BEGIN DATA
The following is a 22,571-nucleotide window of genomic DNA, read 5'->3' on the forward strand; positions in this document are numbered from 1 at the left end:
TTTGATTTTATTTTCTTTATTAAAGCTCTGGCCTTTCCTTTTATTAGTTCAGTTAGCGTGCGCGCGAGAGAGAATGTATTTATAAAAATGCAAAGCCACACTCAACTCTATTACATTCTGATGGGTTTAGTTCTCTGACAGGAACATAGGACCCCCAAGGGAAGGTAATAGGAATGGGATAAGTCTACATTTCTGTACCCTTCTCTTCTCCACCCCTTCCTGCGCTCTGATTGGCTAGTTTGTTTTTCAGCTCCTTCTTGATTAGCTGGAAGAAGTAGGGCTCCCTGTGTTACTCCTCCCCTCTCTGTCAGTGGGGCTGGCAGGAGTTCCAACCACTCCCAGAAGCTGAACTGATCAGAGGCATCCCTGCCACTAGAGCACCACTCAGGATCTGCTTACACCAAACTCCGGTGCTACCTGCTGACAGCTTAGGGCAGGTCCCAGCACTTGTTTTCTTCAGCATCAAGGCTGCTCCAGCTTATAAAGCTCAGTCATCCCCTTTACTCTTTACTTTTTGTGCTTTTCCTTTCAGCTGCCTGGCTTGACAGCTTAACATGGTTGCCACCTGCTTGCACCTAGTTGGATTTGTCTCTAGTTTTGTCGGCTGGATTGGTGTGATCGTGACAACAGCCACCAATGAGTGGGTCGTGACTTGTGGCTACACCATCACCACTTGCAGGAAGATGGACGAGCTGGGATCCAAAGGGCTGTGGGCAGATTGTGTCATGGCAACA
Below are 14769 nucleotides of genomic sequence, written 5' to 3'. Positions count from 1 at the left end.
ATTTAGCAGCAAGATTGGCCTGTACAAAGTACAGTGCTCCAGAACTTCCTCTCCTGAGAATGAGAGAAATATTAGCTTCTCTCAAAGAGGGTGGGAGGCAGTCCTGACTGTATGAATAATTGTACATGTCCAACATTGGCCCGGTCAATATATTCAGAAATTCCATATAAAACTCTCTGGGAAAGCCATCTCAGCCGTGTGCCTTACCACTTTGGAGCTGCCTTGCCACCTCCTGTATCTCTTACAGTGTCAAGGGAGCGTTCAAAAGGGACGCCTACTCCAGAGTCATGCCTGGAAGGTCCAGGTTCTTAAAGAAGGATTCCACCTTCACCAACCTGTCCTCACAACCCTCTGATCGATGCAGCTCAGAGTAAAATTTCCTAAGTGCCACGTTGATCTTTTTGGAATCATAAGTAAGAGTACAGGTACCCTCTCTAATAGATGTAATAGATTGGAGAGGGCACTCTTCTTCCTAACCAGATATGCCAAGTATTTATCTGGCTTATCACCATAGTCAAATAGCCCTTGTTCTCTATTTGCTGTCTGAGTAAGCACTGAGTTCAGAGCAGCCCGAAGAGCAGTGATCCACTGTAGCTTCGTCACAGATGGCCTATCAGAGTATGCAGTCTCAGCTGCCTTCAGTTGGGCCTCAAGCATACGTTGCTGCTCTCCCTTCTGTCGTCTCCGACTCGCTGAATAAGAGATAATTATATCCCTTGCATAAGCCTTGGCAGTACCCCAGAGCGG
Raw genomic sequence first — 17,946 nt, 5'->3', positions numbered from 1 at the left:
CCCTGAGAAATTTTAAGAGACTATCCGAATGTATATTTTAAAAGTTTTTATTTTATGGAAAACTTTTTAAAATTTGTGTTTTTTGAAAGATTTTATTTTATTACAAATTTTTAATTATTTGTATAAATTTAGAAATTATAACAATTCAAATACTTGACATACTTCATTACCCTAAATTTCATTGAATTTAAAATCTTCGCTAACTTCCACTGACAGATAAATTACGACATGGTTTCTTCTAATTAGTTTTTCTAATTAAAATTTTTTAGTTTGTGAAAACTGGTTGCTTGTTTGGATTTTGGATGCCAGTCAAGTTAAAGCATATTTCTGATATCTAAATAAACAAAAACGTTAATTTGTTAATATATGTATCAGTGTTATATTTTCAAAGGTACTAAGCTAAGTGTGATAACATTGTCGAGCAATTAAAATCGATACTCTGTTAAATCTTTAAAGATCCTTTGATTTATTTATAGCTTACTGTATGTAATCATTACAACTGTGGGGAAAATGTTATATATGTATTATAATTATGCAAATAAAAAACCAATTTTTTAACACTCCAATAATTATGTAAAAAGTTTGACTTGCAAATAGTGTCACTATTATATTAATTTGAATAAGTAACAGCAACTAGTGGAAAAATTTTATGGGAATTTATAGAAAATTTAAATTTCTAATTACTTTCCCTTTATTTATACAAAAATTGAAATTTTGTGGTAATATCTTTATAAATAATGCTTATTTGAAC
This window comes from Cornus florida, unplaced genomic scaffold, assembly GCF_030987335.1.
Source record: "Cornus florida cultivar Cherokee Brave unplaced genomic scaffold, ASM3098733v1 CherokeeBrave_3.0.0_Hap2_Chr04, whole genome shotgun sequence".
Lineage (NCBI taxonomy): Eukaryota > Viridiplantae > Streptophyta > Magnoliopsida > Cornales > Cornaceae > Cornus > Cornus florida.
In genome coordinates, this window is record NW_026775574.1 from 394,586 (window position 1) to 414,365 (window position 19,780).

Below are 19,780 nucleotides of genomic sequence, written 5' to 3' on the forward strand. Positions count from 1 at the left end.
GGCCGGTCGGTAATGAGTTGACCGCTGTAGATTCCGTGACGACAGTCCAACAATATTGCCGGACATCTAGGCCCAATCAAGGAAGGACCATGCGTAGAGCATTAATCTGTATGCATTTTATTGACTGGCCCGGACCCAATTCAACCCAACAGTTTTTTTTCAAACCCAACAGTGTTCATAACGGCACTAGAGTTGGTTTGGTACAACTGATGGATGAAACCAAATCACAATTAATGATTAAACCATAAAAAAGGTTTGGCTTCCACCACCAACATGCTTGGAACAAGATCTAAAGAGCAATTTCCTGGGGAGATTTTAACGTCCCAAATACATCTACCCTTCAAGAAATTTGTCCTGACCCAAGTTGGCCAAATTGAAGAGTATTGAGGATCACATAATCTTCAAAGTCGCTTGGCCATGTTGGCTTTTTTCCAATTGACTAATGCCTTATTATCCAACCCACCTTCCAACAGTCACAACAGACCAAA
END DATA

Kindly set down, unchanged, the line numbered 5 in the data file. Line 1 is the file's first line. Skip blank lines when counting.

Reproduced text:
Raw genomic sequence first — 17,946 nt, 5'->3', positions numbered from 1 at the left: